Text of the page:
Due to the wide range of activities envisioned for this committee, the committee has about a dozen members with the following roster:
Chair | Doug Zuckerman (2022–2024)
Vice Chair | Kit August (2023–2025)
2022–2024 | Douglas Zuckerman (Chair)
2022–2023 | Stephen Weinstein
2023–2025 | Kit August (Vice Chair)
2023 | Scott Atkinson, Celia Desmond, Rose Hu, Mathini Sellathurai, Curtis Siller, Martha Steenstrup, Mehmet Ulema, Tim Weil, Sarah Kate Wilson
Staff | Cynthis Sikora
This team has former ComSoc presidents, past Communications Magazine EiC’s, a past History Committee chair, several Life Members, and founders of some of the earliest ComSoc flagship conferences as well as organizers of more recent ones.
The History Committee has been focusing on the following initiatives:
- Communications History Book — Add events since 60th anniversary edition (also feeds into Interactive Communications History).
- Interactive Communications History — Contribute to this project which has been funded by ComSoc’s Board of Governors.
- IEEE Milestones — Identify and guide proposals for new communications milestones.
- Conference History — Start with GLOBECOM/ICC history — including interviews.
- Presence at IEEE GLOBECOM and ICC — Organize and moderate history panels and have exhibit hall presence.
- History Column in IEEE Communications Magazine — Do column, reprints, old ComMag synopses, Global Communications News (GCN) articles.
- Update Web Presence — Participate in ComSoc-wide website update activity relevant to history activities.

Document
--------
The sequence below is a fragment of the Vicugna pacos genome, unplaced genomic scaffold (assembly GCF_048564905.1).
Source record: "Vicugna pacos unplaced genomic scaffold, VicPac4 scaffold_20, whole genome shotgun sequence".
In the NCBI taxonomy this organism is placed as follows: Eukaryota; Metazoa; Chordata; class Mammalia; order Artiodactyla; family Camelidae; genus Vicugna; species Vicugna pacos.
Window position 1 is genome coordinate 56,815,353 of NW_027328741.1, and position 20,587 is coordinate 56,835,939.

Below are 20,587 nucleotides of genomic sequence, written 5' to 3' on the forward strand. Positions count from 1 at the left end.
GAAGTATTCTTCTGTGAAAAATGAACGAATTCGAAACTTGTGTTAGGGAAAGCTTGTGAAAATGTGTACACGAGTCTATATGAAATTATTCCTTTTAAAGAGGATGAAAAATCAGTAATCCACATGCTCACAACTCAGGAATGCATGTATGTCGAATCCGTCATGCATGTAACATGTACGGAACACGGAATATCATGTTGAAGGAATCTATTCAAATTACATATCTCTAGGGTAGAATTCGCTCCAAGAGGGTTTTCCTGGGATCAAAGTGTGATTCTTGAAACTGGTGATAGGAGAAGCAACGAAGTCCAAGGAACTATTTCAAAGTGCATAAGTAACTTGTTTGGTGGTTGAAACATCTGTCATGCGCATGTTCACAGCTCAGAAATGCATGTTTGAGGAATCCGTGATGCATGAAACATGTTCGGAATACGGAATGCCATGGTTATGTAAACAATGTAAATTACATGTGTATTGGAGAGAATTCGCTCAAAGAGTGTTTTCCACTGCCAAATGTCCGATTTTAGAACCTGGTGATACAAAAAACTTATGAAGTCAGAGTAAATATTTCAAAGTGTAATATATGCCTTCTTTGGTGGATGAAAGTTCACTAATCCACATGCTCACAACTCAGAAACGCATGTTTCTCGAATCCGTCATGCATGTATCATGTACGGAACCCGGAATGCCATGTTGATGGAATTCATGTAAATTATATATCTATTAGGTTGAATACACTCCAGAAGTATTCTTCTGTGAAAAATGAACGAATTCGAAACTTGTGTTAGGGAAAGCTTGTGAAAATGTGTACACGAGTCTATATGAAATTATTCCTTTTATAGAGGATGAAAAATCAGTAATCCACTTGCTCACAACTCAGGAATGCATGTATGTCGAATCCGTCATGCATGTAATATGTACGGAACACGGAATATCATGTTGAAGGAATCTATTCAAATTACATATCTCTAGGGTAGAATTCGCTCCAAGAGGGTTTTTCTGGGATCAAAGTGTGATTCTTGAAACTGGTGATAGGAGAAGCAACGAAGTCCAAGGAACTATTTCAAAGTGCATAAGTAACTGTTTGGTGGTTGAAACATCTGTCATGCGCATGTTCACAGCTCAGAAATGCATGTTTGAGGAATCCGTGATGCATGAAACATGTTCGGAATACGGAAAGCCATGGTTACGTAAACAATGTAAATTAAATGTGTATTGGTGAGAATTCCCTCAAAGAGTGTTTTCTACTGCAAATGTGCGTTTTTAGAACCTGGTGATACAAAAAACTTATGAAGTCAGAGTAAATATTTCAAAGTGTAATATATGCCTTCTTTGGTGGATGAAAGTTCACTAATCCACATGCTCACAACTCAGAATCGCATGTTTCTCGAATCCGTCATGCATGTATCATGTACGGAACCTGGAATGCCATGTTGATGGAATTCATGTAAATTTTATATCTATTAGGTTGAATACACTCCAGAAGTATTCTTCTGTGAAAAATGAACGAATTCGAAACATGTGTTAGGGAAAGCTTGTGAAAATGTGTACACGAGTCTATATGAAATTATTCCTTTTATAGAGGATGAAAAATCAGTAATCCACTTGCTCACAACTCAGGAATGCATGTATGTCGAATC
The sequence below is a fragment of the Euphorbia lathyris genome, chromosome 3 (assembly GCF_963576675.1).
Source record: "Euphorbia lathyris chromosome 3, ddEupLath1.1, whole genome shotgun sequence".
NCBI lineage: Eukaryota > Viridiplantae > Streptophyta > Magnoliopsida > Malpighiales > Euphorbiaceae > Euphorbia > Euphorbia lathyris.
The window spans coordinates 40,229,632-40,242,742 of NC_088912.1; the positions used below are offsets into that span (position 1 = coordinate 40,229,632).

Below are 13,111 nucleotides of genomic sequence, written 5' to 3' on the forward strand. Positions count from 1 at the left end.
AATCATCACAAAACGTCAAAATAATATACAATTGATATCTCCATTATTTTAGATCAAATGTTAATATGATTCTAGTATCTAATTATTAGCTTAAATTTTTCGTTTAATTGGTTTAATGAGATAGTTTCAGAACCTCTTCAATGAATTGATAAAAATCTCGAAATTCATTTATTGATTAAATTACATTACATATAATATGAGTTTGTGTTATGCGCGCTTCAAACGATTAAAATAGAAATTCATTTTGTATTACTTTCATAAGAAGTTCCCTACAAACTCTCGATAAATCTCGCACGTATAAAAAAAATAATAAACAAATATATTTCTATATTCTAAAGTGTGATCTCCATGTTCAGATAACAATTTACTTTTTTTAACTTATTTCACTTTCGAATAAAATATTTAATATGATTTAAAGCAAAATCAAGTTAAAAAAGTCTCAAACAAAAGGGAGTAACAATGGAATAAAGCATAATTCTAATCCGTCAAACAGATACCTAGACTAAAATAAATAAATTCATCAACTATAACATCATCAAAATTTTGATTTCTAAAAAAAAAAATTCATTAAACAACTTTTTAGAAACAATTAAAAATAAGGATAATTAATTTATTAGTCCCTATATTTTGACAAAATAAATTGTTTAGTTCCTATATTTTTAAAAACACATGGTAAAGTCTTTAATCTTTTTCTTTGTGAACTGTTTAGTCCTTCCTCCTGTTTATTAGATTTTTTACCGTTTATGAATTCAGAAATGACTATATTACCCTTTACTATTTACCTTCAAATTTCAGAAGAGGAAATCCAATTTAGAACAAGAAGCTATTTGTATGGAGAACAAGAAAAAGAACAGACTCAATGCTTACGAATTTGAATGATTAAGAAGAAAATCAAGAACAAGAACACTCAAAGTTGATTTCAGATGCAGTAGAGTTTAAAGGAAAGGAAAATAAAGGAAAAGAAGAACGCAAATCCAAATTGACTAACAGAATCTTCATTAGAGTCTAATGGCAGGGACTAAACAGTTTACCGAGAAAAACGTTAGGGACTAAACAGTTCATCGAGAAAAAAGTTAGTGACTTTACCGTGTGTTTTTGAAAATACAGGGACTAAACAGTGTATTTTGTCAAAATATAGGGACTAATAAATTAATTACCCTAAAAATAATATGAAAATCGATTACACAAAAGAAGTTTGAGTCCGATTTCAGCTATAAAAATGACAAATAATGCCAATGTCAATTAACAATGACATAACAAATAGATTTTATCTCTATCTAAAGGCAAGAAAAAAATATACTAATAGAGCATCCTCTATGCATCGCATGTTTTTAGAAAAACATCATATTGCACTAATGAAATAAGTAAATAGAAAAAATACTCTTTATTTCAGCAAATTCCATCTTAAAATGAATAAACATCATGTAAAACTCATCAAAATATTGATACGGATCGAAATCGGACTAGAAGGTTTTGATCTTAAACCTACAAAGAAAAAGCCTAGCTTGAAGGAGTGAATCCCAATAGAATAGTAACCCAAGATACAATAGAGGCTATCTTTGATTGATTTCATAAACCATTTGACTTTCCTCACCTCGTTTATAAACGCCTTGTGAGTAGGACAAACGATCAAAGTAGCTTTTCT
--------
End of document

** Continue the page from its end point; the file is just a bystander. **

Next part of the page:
- Virtual Museum — Provide an AR/VR museum experience.
- Memorialiations — Establish and maintain a process for memorializing recently deceased colleagues, e.g., through ComSoc’s “In Memoriums” page and Society News articles.
- Diversity, Equity and Inclusion — Recognize “Women in Communications History.”
In 2022, there was a special activity focused around ComSoc’s Platinum Jubilee. Also, during the past couple years, articles appeared in Communications Magazine honoring the memories of Bob Lucky, Donald Schilling and Des Taylor. May they rest in peace.
Capturing, Curating and Making Easily Available
Capturing, curating and making our history easily available is a daunting, almost boundless, challenge. IEEE itself has an IEEE History Committee with full time staff and has been supporting some of our activities, including hosting an important communications history site: https://en.wikipedia.org/wiki/IEEE_Communications_Society. Discussions are ongoing on how our Society’s and IEEE’s history committees may continue collaborating on mutually beneficial activities.